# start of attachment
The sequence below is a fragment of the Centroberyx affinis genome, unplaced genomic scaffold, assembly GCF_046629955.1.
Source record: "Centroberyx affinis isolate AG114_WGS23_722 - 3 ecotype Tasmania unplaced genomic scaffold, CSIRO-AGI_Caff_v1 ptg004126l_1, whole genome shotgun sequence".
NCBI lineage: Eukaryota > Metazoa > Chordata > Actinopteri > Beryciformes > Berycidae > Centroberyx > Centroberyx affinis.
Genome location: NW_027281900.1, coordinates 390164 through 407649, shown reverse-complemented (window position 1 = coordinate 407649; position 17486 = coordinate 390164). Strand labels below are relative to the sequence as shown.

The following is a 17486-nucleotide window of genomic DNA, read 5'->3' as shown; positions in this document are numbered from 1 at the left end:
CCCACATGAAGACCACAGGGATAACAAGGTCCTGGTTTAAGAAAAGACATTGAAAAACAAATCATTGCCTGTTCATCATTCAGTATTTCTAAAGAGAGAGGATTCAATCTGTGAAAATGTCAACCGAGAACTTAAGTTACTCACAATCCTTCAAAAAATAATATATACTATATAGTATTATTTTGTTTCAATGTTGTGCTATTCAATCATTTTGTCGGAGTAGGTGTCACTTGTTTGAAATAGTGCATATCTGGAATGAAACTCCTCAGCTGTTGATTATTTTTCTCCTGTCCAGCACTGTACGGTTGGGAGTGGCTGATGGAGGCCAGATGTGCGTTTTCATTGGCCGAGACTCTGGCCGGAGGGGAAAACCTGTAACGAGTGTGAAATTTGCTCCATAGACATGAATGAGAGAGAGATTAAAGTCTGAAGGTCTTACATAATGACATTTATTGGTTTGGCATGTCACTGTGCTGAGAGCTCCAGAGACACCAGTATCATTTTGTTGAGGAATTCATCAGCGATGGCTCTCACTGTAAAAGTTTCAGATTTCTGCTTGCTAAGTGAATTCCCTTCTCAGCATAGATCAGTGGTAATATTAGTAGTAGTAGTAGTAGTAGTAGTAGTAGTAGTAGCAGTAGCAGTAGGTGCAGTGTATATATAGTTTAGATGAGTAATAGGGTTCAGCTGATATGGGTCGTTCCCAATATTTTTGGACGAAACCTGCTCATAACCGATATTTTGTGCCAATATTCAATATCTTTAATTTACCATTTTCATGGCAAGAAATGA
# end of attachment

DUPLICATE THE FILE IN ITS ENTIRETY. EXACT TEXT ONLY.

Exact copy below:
The sequence below is a fragment of the Centroberyx affinis genome, unplaced genomic scaffold, assembly GCF_046629955.1.
Source record: "Centroberyx affinis isolate AG114_WGS23_722 - 3 ecotype Tasmania unplaced genomic scaffold, CSIRO-AGI_Caff_v1 ptg004126l_1, whole genome shotgun sequence".
NCBI lineage: Eukaryota > Metazoa > Chordata > Actinopteri > Beryciformes > Berycidae > Centroberyx > Centroberyx affinis.
Genome location: NW_027281900.1, coordinates 390164 through 407649, shown reverse-complemented (window position 1 = coordinate 407649; position 17486 = coordinate 390164). Strand labels below are relative to the sequence as shown.

The following is a 17486-nucleotide window of genomic DNA, read 5'->3' as shown; positions in this document are numbered from 1 at the left end:
CCCACATGAAGACCACAGGGATAACAAGGTCCTGGTTTAAGAAAAGACATTGAAAAACAAATCATTGCCTGTTCATCATTCAGTATTTCTAAAGAGAGAGGATTCAATCTGTGAAAATGTCAACCGAGAACTTAAGTTACTCACAATCCTTCAAAAAATAATATATACTATATAGTATTATTTTGTTTCAATGTTGTGCTATTCAATCATTTTGTCGGAGTAGGTGTCACTTGTTTGAAATAGTGCATATCTGGAATGAAACTCCTCAGCTGTTGATTATTTTTCTCCTGTCCAGCACTGTACGGTTGGGAGTGGCTGATGGAGGCCAGATGTGCGTTTTCATTGGCCGAGACTCTGGCCGGAGGGGAAAACCTGTAACGAGTGTGAAATTTGCTCCATAGACATGAATGAGAGAGAGATTAAAGTCTGAAGGTCTTACATAATGACATTTATTGGTTTGGCATGTCACTGTGCTGAGAGCTCCAGAGACACCAGTATCATTTTGTTGAGGAATTCATCAGCGATGGCTCTCACTGTAAAAGTTTCAGATTTCTGCTTGCTAAGTGAATTCCCTTCTCAGCATAGATCAGTGGTAATATTAGTAGTAGTAGTAGTAGTAGTAGTAGTAGTAGTAGCAGTAGCAGTAGGTGCAGTGTATATATAGTTTAGATGAGTAATAGGGTTCAGCTGATATGGGTCGTTCCCAATATTTTTGGACGAAACCTGCTCATAACCGATATTTTGTGCCAATATTCAATATCTTTAATTTACCATTTTCATGGCAAGAAATGA